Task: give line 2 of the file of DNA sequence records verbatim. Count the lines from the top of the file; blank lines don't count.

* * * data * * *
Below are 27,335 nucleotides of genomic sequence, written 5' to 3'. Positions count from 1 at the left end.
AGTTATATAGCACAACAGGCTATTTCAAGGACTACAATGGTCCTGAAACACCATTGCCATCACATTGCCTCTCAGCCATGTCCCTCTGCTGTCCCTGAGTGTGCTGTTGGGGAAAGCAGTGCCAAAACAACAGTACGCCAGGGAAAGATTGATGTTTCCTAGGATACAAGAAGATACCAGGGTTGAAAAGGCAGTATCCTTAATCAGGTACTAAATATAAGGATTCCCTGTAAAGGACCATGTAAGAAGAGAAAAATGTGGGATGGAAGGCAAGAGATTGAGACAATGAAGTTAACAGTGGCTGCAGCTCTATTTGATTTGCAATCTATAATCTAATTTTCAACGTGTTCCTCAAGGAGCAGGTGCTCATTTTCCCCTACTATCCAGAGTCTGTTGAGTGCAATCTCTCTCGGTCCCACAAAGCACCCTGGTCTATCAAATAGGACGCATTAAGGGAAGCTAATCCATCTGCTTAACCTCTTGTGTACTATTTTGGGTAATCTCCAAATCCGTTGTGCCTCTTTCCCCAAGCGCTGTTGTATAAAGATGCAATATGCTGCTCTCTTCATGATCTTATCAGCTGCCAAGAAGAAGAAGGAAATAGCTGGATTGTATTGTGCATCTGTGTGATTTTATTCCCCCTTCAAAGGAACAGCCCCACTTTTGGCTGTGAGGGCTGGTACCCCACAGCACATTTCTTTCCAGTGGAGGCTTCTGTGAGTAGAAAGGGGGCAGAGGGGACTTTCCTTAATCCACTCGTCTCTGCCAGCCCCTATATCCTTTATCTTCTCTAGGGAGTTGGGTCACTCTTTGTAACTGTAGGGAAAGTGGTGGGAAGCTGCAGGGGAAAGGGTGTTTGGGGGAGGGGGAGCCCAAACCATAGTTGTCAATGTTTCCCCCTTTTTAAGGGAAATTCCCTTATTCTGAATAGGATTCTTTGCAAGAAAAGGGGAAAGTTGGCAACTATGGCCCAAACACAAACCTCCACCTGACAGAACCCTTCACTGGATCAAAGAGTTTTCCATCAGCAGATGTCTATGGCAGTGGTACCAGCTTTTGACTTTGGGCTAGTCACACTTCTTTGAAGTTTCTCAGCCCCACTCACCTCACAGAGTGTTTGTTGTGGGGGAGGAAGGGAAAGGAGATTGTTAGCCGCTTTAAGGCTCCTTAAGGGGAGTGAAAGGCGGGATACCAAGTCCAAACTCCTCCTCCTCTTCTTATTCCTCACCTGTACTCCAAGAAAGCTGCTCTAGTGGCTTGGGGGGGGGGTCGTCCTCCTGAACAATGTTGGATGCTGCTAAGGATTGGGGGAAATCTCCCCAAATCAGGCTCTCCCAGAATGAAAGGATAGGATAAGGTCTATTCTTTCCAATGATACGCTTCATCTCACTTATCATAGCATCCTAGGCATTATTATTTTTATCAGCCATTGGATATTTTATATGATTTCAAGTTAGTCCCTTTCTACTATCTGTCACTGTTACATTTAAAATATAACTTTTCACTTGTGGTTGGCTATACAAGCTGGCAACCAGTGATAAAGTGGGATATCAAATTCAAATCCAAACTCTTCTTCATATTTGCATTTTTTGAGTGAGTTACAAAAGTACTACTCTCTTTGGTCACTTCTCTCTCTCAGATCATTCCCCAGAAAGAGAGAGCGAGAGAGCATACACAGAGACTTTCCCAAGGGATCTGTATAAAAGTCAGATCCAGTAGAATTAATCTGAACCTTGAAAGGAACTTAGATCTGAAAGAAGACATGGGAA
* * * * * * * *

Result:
AGTTATATAGCACAACAGGCTATTTCAAGGACTACAATGGTCCTGAAACACCATTGCCATCACATTGCCTCTCAGCCATGTCCCTCTGCTGTCCCTGAGTGTGCTGTTGGGGAAAGCAGTGCCAAAACAACAGTACGCCAGGGAAAGATTGATGTTTCCTAGGATACAAGAAGATACCAGGGTTGAAAAGGCAGTATCCTTAATCAGGTACTAAATATAAGGATTCCCTGTAAAGGACCATGTAAGAAGAGAAAAATGTGGGATGGAAGGCAAGAGATTGAGACAATGAAGTTAACAGTGGCTGCAGCTCTATTTGATTTGCAATCTATAATCTAATTTTCAACGTGTTCCTCAAGGAGCAGGTGCTCATTTTCCCCTACTATCCAGAGTCTGTTGAGTGCAATCTCTCTCGGTCCCACAAAGCACCCTGGTCTATCAAATAGGACGCATTAAGGGAAGCTAATCCATCTGCTTAACCTCTTGTGTACTATTTTGGGTAATCTCCAAATCCGTTGTGCCTCTTTCCCCAAGCGCTGTTGTATAAAGATGCAATATGCTGCTCTCTTCATGATCTTATCAGCTGCCAAGAAGAAGAAGGAAATAGCTGGATTGTATTGTGCATCTGTGTGATTTTATTCCCCCTTCAAAGGAACAGCCCCACTTTTGGCTGTGAGGGCTGGTACCCCACAGCACATTTCTTTCCAGTGGAGGCTTCTGTGAGTAGAAAGGGGGCAGAGGGGACTTTCCTTAATCCACTCGTCTCTGCCAGCCCCTATATCCTTTATCTTCTCTAGGGAGTTGGGTCACTCTTTGTAACTGTAGGGAAAGTGGTGGGAAGCTGCAGGGGAAAGGGTGTTTGGGGGAGGGGGAGCCCAAACCATAGTTGTCAATGTTTCCCCCTTTTTAAGGGAAATTCCCTTATTCTGAATAGGATTCTTTGCAAGAAAAGGGGAAAGTTGGCAACTATGGCCCAAACACAAACCTCCACCTGACAGAACCCTTCACTGGATCAAAGAGTTTTCCATCAGCAGATGTCTATGGCAGTGGTACCAGCTTTTGACTTTGGGCTAGTCACACTTCTTTGAAGTTTCTCAGCCCCACTCACCTCACAGAGTGTTTGTTGTGGGGGAGGAAGGGAAAGGAGATTGTTAGCCGCTTTAAGGCTCCTTAAGGGGAGTGAAAGGCGGGATACCAAGTCCAAACTCCTCCTCCTCTTCTTATTCCTCACCTGTACTCCAAGAAAGCTGCTCTAGTGGCTTGGGGGGGGGGTCGTCCTCCTGAACAATGTTGGATGCTGCTAAGGATTGGGGGAAATCTCCCCAAATCAGGCTCTCCCAGAATGAAAGGATAGGATAAGGTCTATTCTTTCCAATGATACGCTTCATCTCACTTATCATAGCATCCTAGGCATTATTATTTTTATCAGCCATTGGATATTTTATATGATTTCAAGTTAGTCCCTTTCTACTATCTGTCACTGTTACATTTAAAATATAACTTTTCACTTGTGGTTGGCTATACAAGCTGGCAACCAGTGATAAAGTGGGATATCAAATTCAAATCCAAACTCTTCTTCATATTTGCATTTTTTGAGTGAGTTACAAAAGTACTACTCTCTTTGGTCACTTCTCTCTCTCAGATCATTCCCCAGAAAGAGAGAGCGAGAGAGCATACACAGAGACTTTCCCAAGGGATCTGTATAAAAGTCAGATCCAGTAGAATTAATCTGAACCTTGAAAGGAACTTAGATCTGAAAGAAGACATGGGAA